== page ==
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Obstet Gynecol. 2007 Jun;109(6):1277-85.

Oral contraceptive tolerance: does the type of pill matter?

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CInstitut National de la Santé et de la Recherche Médicale, Unit 822, Department of Epidemiology, University Paris-Sud, Faculté de Médecine, Le Kremlin-Bicêtre, France.



To examine the frequencies of reported symptoms by oral contraceptive pill (OCP) composition among French women.


A population-based cohort of 2,863 women studied between 2000 and 2004 was used to compare the frequency of reported symptoms (weight gain, nausea, breast tenderness, lower frequency of menstrual periods, breakthrough bleeding, painful and heavy periods, swollen legs) by type of OCPs (classified by estrogen dosage, progestin component, and sequence of administration).


Results show little variation in the frequency of symptoms by type of OCPs, with the exception of progestin-only pills being associated with higher frequencies of breakthrough bleeding and lower frequencies of menstrual periods. We found no decrease in the reporting of symptoms with the reduction of estrogen dosage, nor with the use of third-generation OCPs compared with second-generation OCPs. Likewise, we found little variation by sequence of administration of OCPs (monophasic versus triphasic).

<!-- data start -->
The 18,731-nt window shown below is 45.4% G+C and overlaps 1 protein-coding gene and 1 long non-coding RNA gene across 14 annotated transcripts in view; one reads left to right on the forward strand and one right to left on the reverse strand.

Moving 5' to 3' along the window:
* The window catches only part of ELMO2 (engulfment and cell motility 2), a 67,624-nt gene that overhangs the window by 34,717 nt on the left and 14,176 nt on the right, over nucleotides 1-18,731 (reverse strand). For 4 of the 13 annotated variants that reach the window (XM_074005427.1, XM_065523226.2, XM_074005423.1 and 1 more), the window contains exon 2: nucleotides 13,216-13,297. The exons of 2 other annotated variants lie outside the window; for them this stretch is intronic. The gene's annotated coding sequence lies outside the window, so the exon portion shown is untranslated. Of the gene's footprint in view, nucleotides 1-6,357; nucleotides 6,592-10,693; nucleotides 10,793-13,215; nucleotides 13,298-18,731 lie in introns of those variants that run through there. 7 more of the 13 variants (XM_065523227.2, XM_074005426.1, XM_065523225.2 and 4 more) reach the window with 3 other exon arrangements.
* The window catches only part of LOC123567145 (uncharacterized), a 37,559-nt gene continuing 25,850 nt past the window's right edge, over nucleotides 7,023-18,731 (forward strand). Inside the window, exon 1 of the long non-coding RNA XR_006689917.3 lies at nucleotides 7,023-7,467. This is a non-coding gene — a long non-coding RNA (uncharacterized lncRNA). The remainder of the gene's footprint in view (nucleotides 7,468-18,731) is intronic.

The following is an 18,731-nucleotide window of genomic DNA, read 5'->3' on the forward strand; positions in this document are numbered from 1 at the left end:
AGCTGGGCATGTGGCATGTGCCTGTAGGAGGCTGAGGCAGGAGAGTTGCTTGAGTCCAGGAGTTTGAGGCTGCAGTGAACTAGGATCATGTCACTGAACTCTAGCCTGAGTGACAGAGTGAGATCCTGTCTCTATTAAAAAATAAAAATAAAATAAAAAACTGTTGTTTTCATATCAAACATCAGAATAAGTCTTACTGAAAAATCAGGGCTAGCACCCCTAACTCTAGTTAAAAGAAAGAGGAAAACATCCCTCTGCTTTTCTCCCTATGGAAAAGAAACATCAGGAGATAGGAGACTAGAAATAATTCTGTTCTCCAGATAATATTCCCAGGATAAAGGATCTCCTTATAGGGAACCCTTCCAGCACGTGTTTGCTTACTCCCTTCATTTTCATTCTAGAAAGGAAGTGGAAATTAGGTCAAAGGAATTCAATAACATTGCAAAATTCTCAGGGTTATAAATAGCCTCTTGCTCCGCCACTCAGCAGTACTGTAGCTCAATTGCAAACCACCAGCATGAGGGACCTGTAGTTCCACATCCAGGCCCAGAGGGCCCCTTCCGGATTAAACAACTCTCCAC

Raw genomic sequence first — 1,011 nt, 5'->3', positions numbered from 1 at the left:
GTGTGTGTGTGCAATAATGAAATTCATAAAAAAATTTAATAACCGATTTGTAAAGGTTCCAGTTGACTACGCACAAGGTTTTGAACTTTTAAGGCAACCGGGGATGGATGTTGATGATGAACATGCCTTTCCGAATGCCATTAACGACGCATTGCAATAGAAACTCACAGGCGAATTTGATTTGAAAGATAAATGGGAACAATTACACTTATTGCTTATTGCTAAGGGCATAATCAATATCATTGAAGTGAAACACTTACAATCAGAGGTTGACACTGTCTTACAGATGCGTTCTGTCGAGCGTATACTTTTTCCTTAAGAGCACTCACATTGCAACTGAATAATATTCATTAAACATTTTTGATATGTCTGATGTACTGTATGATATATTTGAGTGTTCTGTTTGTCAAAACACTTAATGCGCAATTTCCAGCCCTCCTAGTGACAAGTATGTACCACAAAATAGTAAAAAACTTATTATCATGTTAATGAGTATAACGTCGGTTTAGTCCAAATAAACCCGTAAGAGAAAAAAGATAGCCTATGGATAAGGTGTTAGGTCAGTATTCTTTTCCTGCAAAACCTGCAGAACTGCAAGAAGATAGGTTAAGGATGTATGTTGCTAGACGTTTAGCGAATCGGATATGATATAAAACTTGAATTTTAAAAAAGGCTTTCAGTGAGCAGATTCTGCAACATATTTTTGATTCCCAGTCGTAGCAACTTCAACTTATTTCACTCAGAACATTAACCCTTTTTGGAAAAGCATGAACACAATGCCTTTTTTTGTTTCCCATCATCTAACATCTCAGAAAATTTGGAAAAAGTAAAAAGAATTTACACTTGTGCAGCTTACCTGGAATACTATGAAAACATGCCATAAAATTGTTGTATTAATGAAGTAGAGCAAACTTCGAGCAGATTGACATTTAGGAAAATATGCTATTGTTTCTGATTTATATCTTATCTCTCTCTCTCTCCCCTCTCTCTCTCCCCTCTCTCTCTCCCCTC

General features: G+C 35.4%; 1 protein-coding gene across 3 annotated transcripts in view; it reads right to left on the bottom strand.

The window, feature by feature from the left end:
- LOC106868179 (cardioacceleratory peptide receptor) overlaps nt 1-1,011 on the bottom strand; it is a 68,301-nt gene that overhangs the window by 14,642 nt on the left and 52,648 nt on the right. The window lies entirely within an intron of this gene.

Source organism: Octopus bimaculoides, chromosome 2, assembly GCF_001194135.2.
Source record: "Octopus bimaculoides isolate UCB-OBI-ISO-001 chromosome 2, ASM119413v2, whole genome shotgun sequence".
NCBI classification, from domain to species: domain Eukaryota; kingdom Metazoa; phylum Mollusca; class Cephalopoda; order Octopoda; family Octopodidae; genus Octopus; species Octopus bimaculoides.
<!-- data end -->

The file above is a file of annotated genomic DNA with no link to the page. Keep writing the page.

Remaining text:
In the absence of sufficient evidence-based data to support the existence of differences in the tolerance profile of low-dose combined OCPs, future well-designed randomized trials are needed to guide providers in their choice of OCPs. However, research should also assess the effectiveness of counseling on the tolerance of OCPs, an intervention that may prove to be more rewarding than basing the choice of OCPs on their theoretical properties.

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